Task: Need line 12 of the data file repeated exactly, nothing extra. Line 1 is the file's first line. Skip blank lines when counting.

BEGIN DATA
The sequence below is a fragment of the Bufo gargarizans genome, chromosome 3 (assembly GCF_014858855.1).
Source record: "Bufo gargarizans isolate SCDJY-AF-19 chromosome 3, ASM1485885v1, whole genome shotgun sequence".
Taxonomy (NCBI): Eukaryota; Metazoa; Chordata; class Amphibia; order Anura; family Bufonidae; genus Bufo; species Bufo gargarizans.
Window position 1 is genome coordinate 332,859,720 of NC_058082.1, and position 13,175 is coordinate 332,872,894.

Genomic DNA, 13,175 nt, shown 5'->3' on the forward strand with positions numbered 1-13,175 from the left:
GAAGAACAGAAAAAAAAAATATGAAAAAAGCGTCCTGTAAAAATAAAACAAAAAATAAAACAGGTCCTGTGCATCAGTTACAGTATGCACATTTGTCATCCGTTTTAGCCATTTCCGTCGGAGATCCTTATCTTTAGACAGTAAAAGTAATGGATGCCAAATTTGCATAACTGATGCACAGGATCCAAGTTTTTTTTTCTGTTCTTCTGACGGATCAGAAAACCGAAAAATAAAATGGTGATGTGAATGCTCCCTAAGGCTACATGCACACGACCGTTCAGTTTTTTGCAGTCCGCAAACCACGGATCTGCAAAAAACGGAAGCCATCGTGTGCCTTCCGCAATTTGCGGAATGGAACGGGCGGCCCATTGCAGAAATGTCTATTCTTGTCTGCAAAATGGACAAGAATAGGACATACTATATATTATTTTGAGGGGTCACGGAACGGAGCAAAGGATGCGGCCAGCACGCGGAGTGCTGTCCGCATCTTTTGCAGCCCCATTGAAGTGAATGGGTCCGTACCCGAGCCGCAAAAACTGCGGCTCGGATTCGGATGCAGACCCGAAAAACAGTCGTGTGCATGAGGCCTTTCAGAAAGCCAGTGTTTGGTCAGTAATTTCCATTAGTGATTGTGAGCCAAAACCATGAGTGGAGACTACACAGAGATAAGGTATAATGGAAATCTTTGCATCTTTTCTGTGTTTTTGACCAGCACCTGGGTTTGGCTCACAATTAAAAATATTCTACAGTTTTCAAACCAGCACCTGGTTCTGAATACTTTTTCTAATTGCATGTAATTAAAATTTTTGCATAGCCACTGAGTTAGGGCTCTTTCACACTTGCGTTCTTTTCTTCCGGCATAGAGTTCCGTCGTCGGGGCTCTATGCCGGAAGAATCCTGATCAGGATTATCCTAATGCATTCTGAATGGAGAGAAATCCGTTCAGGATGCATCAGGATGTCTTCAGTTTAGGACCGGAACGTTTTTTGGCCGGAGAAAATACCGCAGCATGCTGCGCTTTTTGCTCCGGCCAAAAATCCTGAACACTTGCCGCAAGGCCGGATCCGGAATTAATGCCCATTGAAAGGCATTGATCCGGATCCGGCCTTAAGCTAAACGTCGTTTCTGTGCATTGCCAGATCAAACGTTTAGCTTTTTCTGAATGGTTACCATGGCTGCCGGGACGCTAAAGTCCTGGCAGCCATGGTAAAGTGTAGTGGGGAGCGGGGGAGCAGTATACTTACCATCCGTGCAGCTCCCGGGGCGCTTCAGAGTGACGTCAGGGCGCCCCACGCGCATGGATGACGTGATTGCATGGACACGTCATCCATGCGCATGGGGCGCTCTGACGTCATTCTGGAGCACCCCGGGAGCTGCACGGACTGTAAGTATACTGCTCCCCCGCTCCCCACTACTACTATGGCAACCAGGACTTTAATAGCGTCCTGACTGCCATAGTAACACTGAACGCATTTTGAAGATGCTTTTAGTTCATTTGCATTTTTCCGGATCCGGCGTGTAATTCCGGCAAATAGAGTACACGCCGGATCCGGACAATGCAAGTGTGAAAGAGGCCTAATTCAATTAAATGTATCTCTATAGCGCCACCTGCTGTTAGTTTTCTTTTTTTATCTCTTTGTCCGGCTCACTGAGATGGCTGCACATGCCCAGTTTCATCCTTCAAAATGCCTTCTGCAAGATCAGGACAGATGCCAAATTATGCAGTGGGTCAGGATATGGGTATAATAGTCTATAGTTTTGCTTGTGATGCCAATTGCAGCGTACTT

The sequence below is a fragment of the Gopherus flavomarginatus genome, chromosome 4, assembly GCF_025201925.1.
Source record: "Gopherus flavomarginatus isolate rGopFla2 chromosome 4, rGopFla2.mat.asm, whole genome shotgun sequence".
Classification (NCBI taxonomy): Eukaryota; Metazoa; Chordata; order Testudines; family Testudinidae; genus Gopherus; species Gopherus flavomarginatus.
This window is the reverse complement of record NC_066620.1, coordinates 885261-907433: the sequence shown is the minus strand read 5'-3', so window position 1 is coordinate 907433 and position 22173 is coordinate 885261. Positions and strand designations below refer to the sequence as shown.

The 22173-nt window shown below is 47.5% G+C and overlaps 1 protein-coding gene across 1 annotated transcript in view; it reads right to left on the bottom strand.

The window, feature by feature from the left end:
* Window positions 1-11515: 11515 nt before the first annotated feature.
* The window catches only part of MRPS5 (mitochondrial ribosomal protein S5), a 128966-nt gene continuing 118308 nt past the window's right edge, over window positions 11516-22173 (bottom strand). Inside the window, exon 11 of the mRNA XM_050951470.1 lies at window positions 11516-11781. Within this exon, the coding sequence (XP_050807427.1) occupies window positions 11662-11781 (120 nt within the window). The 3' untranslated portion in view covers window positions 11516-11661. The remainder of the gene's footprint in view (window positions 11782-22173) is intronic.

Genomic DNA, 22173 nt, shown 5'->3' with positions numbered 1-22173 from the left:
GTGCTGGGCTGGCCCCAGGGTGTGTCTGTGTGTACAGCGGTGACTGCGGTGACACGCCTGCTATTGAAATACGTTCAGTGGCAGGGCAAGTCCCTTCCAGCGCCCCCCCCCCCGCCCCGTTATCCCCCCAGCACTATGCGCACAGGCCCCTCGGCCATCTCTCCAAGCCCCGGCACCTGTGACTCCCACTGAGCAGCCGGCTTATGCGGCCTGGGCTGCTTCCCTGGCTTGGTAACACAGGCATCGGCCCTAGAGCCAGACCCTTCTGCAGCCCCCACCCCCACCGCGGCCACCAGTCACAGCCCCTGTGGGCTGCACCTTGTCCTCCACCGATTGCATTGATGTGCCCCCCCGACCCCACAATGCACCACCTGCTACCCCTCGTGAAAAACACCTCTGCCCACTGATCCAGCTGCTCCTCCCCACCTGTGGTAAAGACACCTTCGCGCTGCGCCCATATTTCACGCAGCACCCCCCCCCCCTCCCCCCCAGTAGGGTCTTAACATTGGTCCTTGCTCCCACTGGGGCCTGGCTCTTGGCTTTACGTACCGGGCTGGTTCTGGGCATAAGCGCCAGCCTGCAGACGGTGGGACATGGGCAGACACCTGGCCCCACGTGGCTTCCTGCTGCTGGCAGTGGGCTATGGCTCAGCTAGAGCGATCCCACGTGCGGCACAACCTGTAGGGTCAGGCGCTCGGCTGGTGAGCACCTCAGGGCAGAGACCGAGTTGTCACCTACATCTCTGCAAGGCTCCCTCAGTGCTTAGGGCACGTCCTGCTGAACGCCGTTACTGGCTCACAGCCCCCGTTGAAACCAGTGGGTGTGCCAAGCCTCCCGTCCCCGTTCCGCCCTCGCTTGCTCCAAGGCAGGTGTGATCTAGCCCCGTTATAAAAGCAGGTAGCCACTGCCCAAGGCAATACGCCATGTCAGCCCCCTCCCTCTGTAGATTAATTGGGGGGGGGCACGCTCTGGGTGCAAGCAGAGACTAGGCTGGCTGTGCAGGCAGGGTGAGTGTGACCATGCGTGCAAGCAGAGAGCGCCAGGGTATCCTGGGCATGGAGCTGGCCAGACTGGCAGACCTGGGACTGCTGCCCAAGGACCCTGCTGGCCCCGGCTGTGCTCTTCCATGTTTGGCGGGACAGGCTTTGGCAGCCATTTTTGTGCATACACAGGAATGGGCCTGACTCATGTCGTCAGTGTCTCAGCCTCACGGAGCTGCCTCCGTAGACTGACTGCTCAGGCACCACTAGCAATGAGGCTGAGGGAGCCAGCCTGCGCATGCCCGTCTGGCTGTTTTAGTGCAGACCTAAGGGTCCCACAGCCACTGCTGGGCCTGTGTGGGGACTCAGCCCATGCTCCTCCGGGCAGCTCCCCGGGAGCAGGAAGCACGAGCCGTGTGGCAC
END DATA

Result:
The window, feature by feature from the left end: